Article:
Still the one

Moonshine book Colin Spoelman

In one of the opening scenes of a documentary on moonshiner Popcorn Sutton, the scrawny old fella in overalls is scoping out creeks to set up what he claimed would be his last run of shine. He dips his hand in a fast running stream and says, “That water’s as pure as it can be. Ain’t nothin’ in it but pure bear shit.”

And for the duration of the 90-minute film, he shows exactly all the work and country science it takes him to make a big batch of potent corn whiskey.

Making beer is a piece of cake. Making whiskey looks to be a monster. But a  few things are conspiring to make me want to try it, including my growing appetite for the sweet caramel of bourbon, and this film, called “This is the Last Dam Run of Likker I’ll Ever Make.”

Moonshine book Colin Spoelman

The right way to enjoy this book.

Nothing’s fueled my fire of late, though, more than a new book by Colin Spoelman and David Haskell called “The Kings County Distillery Guide to Urban Moonshining.”

Did I mention making it at home is illegal? Popcorn does, bitterly, many times in the documentary. And it would prove to end his life, after he was caught and convicted, he killed himself before they could take him to the pen.

And Spoelman reminds us of the fact, too, when he begins chapter 4, “How to Make Whiskey” by saying, “So you want to break the law, or you would be skipping this chapter.”

That’s just one hint of the wit that fills the book’s 200 pages. I can’t tell you how  marvelous this book is, and I wish it were twice as long. But it may not need to be, because if it’s goal is to inform and inspire you to consider creating your own craft batch, then cheers, gentlemen. Mission accomplished.

“Drink it only on special occasions,” Spoelman writes, “though this is not meant to limit your consumption so much as force you to evaluate your blessings at any given time and consecrate them with whiskey. Whiskey is designed for company, and it is best shared.”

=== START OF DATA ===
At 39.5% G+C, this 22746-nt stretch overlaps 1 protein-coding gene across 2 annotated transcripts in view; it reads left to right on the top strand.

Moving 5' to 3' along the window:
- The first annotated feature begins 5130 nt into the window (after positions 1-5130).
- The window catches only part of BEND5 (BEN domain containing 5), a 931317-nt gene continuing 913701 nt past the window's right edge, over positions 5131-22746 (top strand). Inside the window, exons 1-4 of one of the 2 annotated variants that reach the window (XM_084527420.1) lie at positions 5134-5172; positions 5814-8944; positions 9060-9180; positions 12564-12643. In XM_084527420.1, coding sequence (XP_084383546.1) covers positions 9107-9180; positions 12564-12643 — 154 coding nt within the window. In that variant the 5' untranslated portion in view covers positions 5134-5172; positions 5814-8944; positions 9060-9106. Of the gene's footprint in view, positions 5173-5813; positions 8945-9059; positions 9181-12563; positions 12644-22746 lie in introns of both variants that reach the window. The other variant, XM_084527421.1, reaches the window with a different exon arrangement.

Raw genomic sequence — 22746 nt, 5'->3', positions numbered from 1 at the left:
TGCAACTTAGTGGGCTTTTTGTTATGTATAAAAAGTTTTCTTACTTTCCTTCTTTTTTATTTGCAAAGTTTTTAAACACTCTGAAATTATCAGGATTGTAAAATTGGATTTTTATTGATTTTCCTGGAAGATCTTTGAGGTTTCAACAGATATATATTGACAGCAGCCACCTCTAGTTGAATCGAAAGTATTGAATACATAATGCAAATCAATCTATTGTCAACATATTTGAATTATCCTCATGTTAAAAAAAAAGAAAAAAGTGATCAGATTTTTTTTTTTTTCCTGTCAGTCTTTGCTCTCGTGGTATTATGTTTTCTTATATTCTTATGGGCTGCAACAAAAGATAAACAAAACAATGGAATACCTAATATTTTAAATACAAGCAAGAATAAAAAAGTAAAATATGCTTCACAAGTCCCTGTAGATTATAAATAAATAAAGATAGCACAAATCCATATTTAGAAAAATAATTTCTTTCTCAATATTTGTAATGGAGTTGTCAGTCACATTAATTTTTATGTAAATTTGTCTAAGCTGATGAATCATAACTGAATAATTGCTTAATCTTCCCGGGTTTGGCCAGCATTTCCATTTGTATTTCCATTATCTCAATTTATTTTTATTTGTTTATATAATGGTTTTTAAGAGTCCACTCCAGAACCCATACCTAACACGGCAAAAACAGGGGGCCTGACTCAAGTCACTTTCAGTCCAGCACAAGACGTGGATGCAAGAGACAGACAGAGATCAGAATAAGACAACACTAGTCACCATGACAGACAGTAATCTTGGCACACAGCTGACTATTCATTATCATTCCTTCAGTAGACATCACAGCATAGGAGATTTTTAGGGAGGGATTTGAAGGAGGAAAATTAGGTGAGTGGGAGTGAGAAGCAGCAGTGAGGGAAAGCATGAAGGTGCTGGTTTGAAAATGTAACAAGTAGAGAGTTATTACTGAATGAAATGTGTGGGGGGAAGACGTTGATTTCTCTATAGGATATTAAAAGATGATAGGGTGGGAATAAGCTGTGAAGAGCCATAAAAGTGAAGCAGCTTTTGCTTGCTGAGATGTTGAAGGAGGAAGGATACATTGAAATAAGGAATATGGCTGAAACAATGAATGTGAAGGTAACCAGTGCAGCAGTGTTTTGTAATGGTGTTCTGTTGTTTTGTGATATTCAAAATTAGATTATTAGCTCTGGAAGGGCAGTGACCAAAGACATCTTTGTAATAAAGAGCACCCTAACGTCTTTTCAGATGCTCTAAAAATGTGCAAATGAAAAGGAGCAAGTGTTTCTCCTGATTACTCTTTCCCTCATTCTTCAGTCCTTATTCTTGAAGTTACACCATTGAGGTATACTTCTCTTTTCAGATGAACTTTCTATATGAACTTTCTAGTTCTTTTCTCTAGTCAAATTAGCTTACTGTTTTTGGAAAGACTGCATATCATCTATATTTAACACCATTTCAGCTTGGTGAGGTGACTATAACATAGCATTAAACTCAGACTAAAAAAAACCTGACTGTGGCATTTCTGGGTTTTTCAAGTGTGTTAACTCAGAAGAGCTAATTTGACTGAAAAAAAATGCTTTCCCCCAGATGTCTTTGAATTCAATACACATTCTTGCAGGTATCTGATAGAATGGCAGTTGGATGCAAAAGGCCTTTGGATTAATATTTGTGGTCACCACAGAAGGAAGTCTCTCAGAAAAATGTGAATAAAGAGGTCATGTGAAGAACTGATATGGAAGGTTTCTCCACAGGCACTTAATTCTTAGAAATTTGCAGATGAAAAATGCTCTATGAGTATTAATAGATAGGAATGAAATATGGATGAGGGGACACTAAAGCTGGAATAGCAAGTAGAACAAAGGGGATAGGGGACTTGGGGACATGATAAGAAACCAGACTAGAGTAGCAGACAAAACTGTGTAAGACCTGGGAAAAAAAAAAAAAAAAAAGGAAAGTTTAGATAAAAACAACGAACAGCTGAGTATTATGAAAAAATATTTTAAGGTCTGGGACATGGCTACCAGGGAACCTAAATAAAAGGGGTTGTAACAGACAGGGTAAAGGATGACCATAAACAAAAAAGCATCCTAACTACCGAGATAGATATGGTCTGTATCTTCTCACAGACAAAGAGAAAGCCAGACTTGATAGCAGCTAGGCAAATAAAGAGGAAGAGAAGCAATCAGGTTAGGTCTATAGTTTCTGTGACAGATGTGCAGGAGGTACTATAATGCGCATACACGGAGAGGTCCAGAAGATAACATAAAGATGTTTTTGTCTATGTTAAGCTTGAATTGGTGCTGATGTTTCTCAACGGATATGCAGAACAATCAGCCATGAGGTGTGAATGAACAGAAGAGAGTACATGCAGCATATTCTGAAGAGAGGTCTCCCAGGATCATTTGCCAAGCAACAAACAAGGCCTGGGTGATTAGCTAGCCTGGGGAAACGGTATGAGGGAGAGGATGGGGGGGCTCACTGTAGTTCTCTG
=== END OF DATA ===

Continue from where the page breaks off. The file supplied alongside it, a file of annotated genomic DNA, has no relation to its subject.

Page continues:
Brad's future hideaway

Floor plan of a craft distillery.

True to the allusions of its textured, textbook-like cover, the second half of the book is filled with instructions — including diagrams of stills, a discussion of aging liquor, and even a potential layout for a small-batch craft distillery capable of producing about 53 gallons of shine a day. The first half of the book is filled with pages I thought I’d skim, like a history of whiskey and a survey of what’s commercially available. But while the second half’s more pragmatic instructions will be indispensable if when I try to make my own, it’s the first half that was a true joy to read.

I pored over a whiskey family tree that shows how closely related Old Crow is to Knob Creek.

And I don’t think Jenn’s picked up the book since I got it, but she’s heard most of these first chapters, as I couldn’t resist reading them out loud to her.

The appendixes are full of great stuff, too:

  • Sample whiskey bars as whiskey experts would stock them, with writers every bit as clever as the author. (Former whiskey shop owner Jonathan Wingo writes, “The Balvenie 21-Year Port Wood is a masterpiece whiskey that, if you share, proves you’re generous — and if you don’t, proves you’re sane.”)
  • Recipes, not just for great cocktails, but for making “hillbilly bread” from the corn mash, making tobacco bitters, and for how to use my future still a completely theoretical still to infuse whiskey with herbs and create something akin to absinthe.

Spoelman was a former under-the-radar moonshiner from Kentucky before partnering with co-author Haskell to legitimize their passion by founding New York’s Kings County Distillery. I don’t know how many jugs of shine they’ve now made in their years, but they’re probably edging in on ol’ Popcorn.

“How many jars of liquor do you think you’ve made in your life?” asked filmmaker Neal Hutcheson.

“The hell fire!” the old-timer responded. “I don’t even guess they make numbers that damn long.”

You can see the full film, which is wonderful if maybe a bit too leisurely paced, on the YouTubes:

About the book:

‘The Kings County Distillery Guide to Urban Moonshining: How to Make and Drink Whiskey,” by Colin Spoelman and David Haskell

$30; 224 pages

ISBN 978-1-41970-990-6

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